Turkey raises pressure on Assad, tank assaults expand
Aug 10, 2011 - 12:00 am GMT+3
by Aug 10, 2011 12:00 am
Turkey has demanded that Syria's leaders stop the killing of civilians and said Tuesday it would be watching events there in the next days, raising pressure on President Bashar al-Assad, who said his forces would continue to pursue "terrorist groups."
"Developments in the coming days will be critical, for both Syria and Turkey," Turkish Foreign Minister Ahmet Davutoğlu told a news conference in Ankara after returning from talks in Damascus. "Turkey's main and first aim is for the bloodshed to be stopped, and (for) an end to civilian deaths."
Syrian tanks pressed on with an armored offensive in the eastern city of Deir al-Zor, capital of an oil-producing province on the border with Iraq's Sunni heartland. Residents said snipers killed four people Tuesday as tanks thrust into main neighborhoods and roundabouts in the city.
Assad's forces also raided villages around the besieged city of Hama, broadening a 10-day offensive there, and stormed the town of Binnish near the border with Turkey, activists and residents said.
The Syrian National Organization for Human Rights said Syrian forces killed at least 30 civilians in the assaults, most of them north of Hama, including two girls aged 6 and 11 from the same family.
Davutoğlu said he had stated Turkey's expectations clearly in talks with Assad and other Syrian officials and had passed on a written message from President Abdullah Gül and an oral message from Prime Minister Tayyip Erdoğan to Assad.
Turkish leaders, who once backed Assad, have repeatedly urged him to halt the violence and make urgent reforms after street protests against his autocratic 11-year rule erupted five months ago.
"We hope that those steps that will stop the bloodshed will be taken," Davutoğlu said.
Assad, who described the uprising as a foreign conspiracy to divide Syria, said there would be no let-up in military action.
Syria "will not relent in pursuing the terrorist groups in order to protect the stability of the country and the security of the citizens," state news agency SANA quoted Assad as telling Davutoğlu.
"But (Syria) is also determined to continue reforms ... and is open to any help offered by friendly and brotherly states."
Washington expressed disappointment at Assad's latest comments and said U.S. Secretary of State Hillary Clinton expected to talk to Davutoğlu after his meetings in Syria.
"It is deeply regrettable that President Assad does not seem to be hearing the increasingly loud voice of the international community," U.S. State Department spokeswoman Victoria Nuland told reporters when asked about the comments.
She refused to comment directly on a 2009 U.S. diplomatic cable quoted by McClatchy newspapers last week describing Assad in unflattering terms, calling him "neither as shrewd nor as long-winded as his father" (former president Hafez al-Assad).
Rights groups say at least 1,600 civilians have died since the uprising against Assad erupted in March, making it one of the bloodiest of the upheavals sweeping the Arab world.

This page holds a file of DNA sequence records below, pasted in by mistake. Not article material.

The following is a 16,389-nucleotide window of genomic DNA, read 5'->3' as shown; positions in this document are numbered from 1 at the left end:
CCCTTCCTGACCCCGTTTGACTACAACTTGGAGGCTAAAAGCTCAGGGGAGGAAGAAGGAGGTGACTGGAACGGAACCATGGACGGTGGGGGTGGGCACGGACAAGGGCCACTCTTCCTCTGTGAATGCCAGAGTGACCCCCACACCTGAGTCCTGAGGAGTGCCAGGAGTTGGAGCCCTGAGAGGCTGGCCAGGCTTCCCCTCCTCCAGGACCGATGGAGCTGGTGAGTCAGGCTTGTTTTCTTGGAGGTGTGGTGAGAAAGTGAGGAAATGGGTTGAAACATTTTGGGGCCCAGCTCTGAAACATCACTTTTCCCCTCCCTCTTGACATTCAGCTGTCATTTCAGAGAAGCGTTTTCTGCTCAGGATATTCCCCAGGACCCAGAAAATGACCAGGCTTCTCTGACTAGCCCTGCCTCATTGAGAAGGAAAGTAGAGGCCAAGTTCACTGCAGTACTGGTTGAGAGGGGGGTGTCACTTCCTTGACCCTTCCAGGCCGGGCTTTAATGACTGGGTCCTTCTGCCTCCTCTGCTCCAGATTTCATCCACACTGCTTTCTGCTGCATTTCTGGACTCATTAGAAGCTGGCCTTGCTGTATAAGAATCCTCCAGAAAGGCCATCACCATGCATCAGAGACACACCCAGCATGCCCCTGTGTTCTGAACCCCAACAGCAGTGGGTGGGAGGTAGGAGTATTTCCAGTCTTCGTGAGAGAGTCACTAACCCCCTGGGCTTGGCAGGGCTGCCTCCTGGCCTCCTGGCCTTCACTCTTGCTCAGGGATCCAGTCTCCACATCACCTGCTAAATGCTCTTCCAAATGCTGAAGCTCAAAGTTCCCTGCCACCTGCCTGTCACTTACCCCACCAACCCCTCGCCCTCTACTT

Neighboring Turkey has grown increasingly critical of the violence but earned a sharp rebuke Sunday when an Assad adviser said Syria would not accept interference in its affairs.
Davutoğlu said Turkey hoped for a peaceful transition in Syria resulting in the Syrian people deciding their own future.
The protests against Assad, whose ruling group are members of the minority Alawite sect, were inspired by Arab revolts which overthrew leaders in Egypt and Tunisia earlier this year.
Last week Assad sent troops and tanks to quell the mostly Sunni Muslim city of Hama in central Syria and the army launched a similar assault Sunday against Deir al-Zor.
Increasing the pressure on Assad, Sunni Muslim power Saudi Arabia issued a blunt warning that he risked turmoil unless he stopped the bloodshed and adopted reforms. Kuwait and Bahrain followed the kingdom in recalling their ambassadors.
The withdrawal of envoys left Assad with few diplomatic friends bar Iran. Western states have imposed sanctions on his top officials, while states with close ties to Damascus such as Russia and Turkey have warned Assad he is running out of time.
But no country has proposed military action such as that launched against Libyan leader Muammar Gaddafi.
Syrian authorities have denied that any Deir al-Zor assault took place. They say they have faced attacks since the protests erupted in March, blaming armed saboteurs for civilian deaths and accusing them of killing 500 security personnel.
State television broadcast footage Sunday of mutilated bodies floating in the Orontes river in Hama, saying 17 police had been killed in the central Syrian city.
SANA news agency said Monday the military was starting to pull out of Hama after helping to restore order. Residents said there were still tanks in parts of the city and security forces were arresting hundreds of people.
Activists say at least 130 people were killed in Hama, where Assad's father crushed an armed Islamist uprising in 1982, and one group has put the death toll at over 300.
Like most of Syria, Hama and Deir al-Zor are mainly Sunni cities, and the crackdowns there resonate with Sunnis who form the majority in the region and govern most Arab countries.